Workers building a massive Samsung factory in Vietnam battled police and torched motorbikes on Thursday, in a rare outbreak of labour violence.
Eleven people were injured in the incident, which Samsung said occurred after a disagreement between workers and security guards over safety protocols at the site.
Samsung and other tech companies such as Intel and Nokia are increasingly moving production to Vietnam, where labour costs are cheaper than in neighbouring China. Vietnam's Communist rulers are encouraging them with tax breaks, eager to move away from traditional exports of clothes, shoes and shrimp to higher-value products.
Bystanders took video footage of the riot at the complex under construction in Thai Nguyen province in northeast Vietnam and quickly posted it on YouTube.
Motorbikes and containers housing security guards were set alight, sending thick smoke over the complex. People threw rocks at police in riot gear who huddled together. Local official Duong Ngoc Long said police restored order after three hours.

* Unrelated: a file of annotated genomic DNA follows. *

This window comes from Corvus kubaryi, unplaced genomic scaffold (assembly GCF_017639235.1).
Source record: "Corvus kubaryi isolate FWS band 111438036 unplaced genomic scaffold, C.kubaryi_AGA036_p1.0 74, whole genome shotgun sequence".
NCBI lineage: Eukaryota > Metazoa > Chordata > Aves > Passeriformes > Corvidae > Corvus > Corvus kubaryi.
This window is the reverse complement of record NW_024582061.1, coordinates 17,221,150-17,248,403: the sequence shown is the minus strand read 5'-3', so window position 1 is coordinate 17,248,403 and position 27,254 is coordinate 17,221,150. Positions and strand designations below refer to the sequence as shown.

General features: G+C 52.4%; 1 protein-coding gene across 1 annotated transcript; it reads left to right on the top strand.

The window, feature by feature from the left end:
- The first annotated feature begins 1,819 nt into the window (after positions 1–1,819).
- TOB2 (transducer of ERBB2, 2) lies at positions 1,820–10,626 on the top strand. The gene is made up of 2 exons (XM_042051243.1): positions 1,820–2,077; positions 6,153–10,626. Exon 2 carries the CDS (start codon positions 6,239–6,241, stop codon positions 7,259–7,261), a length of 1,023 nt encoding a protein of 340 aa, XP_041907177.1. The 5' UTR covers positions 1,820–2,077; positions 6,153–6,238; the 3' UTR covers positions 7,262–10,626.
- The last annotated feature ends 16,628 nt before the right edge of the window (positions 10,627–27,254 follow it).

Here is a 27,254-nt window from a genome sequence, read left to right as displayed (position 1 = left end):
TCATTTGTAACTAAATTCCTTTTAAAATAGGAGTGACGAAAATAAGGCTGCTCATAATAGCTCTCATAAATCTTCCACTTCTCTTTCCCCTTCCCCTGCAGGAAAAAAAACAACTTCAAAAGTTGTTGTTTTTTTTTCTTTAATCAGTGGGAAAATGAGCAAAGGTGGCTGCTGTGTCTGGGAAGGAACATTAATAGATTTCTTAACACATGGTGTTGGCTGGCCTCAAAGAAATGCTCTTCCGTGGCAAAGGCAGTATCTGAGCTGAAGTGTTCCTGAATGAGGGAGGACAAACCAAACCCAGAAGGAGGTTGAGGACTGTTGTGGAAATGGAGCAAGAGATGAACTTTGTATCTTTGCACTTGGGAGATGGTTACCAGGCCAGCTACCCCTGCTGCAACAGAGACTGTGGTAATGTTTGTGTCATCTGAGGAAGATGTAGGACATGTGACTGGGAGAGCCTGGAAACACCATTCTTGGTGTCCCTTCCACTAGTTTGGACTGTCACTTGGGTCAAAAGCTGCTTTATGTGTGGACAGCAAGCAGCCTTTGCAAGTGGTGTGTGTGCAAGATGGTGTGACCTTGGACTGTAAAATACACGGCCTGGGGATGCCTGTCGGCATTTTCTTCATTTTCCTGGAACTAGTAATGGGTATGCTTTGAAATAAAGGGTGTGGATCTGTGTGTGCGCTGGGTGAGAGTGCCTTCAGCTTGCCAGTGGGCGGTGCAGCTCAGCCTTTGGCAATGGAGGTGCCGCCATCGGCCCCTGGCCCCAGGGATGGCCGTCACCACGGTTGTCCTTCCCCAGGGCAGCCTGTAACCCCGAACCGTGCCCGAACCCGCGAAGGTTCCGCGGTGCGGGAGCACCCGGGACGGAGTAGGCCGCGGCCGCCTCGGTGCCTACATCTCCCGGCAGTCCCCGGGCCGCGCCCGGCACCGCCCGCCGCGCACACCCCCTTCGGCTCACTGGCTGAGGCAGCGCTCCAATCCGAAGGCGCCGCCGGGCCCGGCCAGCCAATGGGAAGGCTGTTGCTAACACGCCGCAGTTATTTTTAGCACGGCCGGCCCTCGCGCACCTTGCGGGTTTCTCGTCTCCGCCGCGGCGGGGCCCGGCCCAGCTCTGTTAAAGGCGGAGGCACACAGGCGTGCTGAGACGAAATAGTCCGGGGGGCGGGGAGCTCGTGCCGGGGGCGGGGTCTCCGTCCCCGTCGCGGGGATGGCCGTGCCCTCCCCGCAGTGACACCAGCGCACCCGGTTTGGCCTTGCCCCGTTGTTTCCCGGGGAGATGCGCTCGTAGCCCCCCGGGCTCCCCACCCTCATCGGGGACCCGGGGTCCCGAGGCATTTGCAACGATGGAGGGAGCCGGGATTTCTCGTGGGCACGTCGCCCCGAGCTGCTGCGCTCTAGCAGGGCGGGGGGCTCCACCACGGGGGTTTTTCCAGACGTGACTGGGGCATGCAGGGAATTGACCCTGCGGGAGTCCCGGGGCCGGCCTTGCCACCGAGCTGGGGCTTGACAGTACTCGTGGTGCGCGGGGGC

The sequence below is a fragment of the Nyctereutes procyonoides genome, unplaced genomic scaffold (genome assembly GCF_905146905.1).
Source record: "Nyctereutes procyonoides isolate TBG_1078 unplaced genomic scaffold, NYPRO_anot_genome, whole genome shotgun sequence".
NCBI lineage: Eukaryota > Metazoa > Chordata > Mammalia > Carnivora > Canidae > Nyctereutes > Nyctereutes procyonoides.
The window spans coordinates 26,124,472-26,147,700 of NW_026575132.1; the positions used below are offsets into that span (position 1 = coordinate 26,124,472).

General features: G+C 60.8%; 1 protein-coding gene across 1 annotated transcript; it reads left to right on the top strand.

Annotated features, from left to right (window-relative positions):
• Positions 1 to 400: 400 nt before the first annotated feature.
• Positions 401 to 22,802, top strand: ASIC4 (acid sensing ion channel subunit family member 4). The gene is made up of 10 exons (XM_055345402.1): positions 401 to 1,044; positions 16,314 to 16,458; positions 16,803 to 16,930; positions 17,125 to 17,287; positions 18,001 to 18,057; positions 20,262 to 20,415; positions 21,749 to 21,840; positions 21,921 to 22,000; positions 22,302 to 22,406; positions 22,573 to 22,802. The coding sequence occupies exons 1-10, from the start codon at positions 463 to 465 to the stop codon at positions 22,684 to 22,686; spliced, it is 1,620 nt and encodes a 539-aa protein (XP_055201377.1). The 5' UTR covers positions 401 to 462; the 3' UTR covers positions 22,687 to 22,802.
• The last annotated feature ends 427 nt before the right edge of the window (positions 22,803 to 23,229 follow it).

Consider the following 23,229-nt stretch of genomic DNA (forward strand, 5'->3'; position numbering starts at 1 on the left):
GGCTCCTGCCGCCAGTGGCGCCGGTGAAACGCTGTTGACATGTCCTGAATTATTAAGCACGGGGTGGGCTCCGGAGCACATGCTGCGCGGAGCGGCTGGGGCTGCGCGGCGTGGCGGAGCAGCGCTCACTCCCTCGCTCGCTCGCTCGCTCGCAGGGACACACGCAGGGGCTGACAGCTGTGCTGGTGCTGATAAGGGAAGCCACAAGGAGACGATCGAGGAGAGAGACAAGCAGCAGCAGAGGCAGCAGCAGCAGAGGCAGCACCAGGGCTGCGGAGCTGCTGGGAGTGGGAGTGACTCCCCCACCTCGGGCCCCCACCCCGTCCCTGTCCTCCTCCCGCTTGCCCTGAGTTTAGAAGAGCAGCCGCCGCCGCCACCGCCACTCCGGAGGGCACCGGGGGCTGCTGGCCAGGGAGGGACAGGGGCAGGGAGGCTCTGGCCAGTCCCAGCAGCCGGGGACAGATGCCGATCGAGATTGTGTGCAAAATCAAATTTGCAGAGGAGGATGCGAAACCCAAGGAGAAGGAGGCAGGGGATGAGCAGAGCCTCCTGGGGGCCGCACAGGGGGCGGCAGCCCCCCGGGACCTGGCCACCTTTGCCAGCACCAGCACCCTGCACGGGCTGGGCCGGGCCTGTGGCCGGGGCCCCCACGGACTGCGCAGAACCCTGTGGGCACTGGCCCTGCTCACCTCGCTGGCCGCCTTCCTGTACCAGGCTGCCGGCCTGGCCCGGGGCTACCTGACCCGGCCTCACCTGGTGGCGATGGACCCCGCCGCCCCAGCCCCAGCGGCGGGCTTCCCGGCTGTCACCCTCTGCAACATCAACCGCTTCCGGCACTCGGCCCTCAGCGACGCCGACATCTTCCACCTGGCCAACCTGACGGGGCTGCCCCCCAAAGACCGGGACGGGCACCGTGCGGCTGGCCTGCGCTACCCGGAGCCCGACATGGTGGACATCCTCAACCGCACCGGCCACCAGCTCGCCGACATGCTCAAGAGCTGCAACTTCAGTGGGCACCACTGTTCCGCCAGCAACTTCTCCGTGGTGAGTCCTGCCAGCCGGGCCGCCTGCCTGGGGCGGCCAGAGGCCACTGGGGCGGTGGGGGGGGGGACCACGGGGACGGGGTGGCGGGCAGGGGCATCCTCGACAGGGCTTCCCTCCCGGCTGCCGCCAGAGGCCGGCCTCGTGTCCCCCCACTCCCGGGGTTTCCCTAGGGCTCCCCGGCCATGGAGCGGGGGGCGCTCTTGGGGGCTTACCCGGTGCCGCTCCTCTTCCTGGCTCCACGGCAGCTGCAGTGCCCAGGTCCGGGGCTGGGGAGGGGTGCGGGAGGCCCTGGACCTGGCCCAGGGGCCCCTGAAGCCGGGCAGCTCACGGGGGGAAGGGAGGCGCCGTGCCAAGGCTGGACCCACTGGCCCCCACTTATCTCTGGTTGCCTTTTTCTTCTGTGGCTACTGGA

One police officer was among the injured, who were hospitalized with wounds from knife attacks and flying rocks, said a doctor from a nearby military hospital who didn't give his name because he was not authorized to speak to the media.
"We will do our utmost to prevent any such incidents from recurring in the future," Samsung said in a statement. It said construction was unaffected.
Vietnam's tech exports, mostly phones and tablets assembled from parts made in China and elsewhere, increased sharply over the last three years, but the country's trade remains dominated by less sophisticated products.
Samsung is making the country of 90 million people a major manufacturing base for its smartphones.
According to South Korean media, the company has invested $2 billion in the factory, construction of which started last year. It has another functioning plant elsewhere in the north.